What we do
A new partnership model, centered around outcomes
The EOF model is a new way to bring together donors, investors, education organizations, and government to work towards a common set of outcomes
EOF model overview
Come together to deepen their impact by paying for long-term, sustainable outcomes, after they are achieved –transferring delivery risk to the private sector, and improving overall program performance and value for money.
Provide upfront working capital investments where required, and support the education organizations to build capacity and deliver better results. They achieve a measurable impact, as well as an uncorrelated financial return.
Work with a new rigor to deliver to outcomes (rather than inputs) – with the flexibility and support to innovate and adapt based on what is working on the ground, in collaboration with other providers.
Will be a key partner in every project, ensuring funding and programs are aligned with their policy priorities. They will co-fund outcomes, support the enabling environment, and with our support build capacity to commission for outcomes.
What we want to achieve using this model
Working towards Sustainable Development Goal 4
EOF’s objectives are aligned to and directly in support of SDG4, with an emphasis on early childhood development, improving the quality of free basic education, developing skills for work, and supporting those that are left behind.
EOF’s development objectives
Paying for what matters
and only when it works
We will use results-based finance to intelligently commission for outcomes in a way that rewards the things that matter in a child’s education – and avoids the potential pitfalls
Key elements of how we will pay for outcomes
We will use ‘cohort pricing’ to pay more for outcomes from more marginalized populations, in order to recognize that it costs more to get them learning and we need stronger incentives to ensure we leave no child behind.
Reward learning gains
We will typically use a ‘distance travelled’ approach to ensure that all learning gains are rewarded – lifting those at the bottom and the top of the class. We also plan to use ‘Learning Adjusted Years of Schooling’ (LAYS), developed by the World Bank to differentiate schooling from learning and allow standardized cross-country comparisons.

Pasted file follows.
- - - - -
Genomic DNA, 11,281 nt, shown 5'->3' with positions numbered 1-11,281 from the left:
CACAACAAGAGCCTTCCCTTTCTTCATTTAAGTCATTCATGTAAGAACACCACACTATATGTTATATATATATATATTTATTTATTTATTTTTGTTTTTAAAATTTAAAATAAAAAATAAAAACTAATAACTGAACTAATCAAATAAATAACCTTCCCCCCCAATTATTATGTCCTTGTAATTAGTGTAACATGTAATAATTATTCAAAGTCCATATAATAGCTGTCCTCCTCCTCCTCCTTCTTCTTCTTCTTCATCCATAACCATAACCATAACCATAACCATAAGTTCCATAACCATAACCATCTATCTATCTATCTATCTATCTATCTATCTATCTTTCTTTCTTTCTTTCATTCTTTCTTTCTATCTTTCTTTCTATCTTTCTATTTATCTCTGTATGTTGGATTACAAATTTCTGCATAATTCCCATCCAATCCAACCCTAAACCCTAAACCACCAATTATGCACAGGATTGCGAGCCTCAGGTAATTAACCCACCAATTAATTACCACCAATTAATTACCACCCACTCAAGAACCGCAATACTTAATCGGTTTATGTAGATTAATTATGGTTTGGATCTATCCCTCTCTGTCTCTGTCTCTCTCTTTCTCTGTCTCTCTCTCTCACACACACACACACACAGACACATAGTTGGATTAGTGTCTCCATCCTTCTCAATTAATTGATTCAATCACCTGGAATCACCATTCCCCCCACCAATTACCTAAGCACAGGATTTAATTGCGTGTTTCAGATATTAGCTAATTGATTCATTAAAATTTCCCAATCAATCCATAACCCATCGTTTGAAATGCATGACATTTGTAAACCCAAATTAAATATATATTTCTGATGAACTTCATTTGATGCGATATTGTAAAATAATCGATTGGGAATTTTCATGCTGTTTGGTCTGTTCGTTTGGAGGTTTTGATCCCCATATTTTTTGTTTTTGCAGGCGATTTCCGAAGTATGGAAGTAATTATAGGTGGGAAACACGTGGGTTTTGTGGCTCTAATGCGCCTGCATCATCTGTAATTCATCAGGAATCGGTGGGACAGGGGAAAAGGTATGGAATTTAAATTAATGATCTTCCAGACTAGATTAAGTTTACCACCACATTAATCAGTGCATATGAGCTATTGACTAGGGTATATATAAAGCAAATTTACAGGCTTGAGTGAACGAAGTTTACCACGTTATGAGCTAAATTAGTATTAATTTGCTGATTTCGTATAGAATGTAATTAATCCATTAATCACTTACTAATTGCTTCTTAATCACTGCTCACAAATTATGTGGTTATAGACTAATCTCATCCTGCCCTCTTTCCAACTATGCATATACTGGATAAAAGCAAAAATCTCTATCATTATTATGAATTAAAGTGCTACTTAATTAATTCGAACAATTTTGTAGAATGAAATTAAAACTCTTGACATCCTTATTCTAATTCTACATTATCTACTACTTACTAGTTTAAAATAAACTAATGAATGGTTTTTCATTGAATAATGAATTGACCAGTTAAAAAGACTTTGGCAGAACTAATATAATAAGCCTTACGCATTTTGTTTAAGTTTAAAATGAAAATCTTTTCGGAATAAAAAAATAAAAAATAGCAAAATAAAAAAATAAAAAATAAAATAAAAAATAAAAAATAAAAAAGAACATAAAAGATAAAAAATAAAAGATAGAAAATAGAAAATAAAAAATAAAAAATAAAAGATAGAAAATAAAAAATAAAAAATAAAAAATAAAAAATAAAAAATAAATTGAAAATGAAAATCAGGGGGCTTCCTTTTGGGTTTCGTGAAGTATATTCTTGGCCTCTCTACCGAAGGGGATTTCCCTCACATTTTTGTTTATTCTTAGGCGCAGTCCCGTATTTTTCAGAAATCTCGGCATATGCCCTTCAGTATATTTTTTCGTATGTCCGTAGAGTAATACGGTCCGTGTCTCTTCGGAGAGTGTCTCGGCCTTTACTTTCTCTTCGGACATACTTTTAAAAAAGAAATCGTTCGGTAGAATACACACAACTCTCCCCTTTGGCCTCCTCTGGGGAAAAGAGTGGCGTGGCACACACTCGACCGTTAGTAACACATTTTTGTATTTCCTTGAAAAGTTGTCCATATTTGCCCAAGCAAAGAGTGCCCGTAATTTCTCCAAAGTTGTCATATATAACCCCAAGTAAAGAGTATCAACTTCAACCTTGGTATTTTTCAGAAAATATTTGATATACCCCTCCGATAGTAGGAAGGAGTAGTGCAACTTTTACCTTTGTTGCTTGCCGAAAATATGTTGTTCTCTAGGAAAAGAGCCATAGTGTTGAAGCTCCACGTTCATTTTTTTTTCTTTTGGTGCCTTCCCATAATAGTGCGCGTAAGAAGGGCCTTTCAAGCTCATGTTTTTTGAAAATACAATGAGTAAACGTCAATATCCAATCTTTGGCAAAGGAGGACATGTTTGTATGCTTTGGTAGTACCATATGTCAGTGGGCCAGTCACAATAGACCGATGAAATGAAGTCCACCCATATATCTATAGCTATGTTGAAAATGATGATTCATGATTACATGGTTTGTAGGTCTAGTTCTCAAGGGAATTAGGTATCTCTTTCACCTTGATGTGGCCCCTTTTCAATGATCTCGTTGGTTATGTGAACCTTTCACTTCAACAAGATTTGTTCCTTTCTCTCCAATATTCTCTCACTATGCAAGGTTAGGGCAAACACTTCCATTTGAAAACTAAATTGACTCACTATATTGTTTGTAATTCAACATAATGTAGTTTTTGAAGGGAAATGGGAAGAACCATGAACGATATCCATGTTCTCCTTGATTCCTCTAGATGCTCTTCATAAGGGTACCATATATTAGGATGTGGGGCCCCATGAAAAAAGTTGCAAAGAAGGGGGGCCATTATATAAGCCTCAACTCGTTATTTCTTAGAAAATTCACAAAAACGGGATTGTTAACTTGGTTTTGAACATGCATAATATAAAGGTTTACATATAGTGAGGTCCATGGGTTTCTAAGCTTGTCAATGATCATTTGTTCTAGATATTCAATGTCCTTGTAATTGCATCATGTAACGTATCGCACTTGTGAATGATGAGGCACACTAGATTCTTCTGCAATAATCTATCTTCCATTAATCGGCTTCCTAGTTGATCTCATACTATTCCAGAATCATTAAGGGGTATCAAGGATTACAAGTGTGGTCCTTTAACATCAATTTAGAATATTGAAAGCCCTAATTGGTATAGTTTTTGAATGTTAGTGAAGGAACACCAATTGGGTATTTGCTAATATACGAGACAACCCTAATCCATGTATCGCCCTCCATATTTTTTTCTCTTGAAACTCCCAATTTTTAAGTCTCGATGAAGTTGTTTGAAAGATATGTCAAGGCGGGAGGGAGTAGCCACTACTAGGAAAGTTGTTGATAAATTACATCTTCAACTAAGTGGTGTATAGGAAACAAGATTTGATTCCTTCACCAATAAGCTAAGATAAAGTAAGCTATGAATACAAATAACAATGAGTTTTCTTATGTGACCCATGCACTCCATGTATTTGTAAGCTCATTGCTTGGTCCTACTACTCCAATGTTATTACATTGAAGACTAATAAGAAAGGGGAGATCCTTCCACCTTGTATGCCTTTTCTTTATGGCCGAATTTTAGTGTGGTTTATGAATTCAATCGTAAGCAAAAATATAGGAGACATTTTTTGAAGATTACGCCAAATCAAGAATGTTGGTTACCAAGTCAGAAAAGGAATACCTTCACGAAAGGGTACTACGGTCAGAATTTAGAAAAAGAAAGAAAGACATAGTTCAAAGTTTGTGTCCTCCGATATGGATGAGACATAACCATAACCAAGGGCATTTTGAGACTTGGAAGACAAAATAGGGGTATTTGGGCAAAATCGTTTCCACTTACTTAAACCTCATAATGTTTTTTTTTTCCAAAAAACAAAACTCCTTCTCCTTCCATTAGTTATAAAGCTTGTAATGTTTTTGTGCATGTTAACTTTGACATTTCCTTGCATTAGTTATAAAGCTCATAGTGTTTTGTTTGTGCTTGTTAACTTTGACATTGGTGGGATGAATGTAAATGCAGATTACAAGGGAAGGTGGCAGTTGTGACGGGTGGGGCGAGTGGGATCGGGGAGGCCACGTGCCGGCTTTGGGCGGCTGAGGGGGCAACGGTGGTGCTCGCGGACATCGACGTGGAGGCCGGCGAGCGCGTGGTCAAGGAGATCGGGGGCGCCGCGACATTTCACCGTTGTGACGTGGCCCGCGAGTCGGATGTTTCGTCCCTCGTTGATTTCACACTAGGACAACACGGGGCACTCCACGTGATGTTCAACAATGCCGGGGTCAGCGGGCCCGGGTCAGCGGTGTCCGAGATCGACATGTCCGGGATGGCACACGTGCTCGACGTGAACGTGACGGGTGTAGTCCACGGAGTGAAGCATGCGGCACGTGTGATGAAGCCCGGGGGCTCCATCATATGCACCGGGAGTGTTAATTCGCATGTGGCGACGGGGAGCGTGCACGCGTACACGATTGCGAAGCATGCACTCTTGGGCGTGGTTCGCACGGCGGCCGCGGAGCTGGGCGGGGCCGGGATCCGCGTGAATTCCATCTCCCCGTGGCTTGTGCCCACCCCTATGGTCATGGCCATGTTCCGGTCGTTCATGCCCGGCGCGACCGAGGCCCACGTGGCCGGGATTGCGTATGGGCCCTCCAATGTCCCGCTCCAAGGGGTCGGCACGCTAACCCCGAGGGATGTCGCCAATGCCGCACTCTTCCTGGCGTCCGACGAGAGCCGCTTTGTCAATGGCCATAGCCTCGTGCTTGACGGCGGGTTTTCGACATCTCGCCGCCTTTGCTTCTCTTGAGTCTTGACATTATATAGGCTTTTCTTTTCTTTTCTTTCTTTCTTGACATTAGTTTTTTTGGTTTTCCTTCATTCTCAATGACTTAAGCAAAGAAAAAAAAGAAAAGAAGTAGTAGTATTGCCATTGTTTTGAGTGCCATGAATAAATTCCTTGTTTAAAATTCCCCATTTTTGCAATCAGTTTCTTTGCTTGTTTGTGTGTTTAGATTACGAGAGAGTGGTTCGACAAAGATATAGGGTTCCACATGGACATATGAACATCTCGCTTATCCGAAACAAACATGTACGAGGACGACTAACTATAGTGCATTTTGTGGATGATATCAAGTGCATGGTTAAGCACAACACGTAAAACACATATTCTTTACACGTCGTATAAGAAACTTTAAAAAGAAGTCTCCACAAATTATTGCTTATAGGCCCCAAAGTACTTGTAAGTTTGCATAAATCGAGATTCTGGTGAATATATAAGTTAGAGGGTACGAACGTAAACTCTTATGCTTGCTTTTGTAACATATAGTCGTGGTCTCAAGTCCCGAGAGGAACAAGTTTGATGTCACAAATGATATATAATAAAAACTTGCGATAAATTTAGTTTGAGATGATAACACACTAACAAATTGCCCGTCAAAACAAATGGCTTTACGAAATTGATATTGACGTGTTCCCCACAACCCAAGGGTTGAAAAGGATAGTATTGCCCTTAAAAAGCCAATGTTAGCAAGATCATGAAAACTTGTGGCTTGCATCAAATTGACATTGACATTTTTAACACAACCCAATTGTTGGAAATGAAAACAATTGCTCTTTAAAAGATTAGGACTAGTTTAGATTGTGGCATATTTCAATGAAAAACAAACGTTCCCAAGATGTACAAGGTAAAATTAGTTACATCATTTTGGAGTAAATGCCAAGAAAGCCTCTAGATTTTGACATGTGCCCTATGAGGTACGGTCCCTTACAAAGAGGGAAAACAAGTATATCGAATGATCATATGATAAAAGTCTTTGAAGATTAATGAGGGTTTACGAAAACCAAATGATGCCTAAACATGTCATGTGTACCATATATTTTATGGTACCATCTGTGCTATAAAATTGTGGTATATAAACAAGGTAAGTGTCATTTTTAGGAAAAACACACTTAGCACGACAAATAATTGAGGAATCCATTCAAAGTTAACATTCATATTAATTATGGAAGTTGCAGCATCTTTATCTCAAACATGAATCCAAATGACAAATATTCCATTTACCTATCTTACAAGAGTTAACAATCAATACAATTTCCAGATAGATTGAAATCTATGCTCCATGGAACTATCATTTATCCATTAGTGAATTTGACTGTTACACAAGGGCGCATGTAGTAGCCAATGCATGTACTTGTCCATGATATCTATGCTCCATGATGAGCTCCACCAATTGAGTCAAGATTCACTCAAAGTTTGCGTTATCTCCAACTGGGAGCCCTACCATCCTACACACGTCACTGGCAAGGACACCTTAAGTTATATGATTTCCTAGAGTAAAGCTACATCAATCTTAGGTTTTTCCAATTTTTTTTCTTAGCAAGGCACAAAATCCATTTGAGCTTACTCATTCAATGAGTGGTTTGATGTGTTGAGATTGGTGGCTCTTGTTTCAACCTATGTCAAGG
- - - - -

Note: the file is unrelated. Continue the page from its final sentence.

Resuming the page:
Measure what matters
We will aim to capture the breadth of education, going beyond core academic skills like literacy and numeracy to also incentivize improvements in social-emotional skills, ICT skills, citizenship skills, and other competencies needed for the jobs and citizens of the 21st Century.
Mitigate the risk
We will only pay for outcomes that are achieved, with the private sector typically taking the risk that programs don’t deliver results. We will also mitigate the risk for children and youth with diligent provider screening and selection, and ensuring rigorous and consistent safeguarding practices.
Improve value for money
We will systematically shift funds towards those programs that deliver the best results and the best value for money, driving down transaction costs on all our contracts.
Operational structure and process for EOF in each country
1. Set learning objectives and commit outcomes funding
Governments lead objective setting, in partnership with EOF & local stakeholders, and commit a portion of funds. Donors with aligned priorities make additional pledges to be paid upon achievement of these objectives.
2. Define payment metrics and commission providers
EOF and government set metrics in line with these objectives and establish a price for each targeted outcome. Typically, education organizations bid for contracts and are selected based on a range of factors including price.
3. Invest and support
Impact investors will typically support education organizations with upfront working capital at risk and work with them to deliver results through an ‘impact bond’.
4. Deliver services and achieve outcomes
Education organizations scale their programs to achieve learning and/or employment outcomes for beneficiaries, with the flexibility to adapt and innovate.
5. Evaluate results
Independent evaluators measure learning and/or employment results achieved against pre-agreed metrics (or validate administrative data).
6. Pay for the outcomes achieved
EOF pays education organizations and impact investors their principal plus a modest return, based on the outcomes achieved.
7. Build government and system capacity
Actively build government capacity to commission outcomes as well as delivery organization capacity to deliver to outcomes, and share best practices and policy lessons.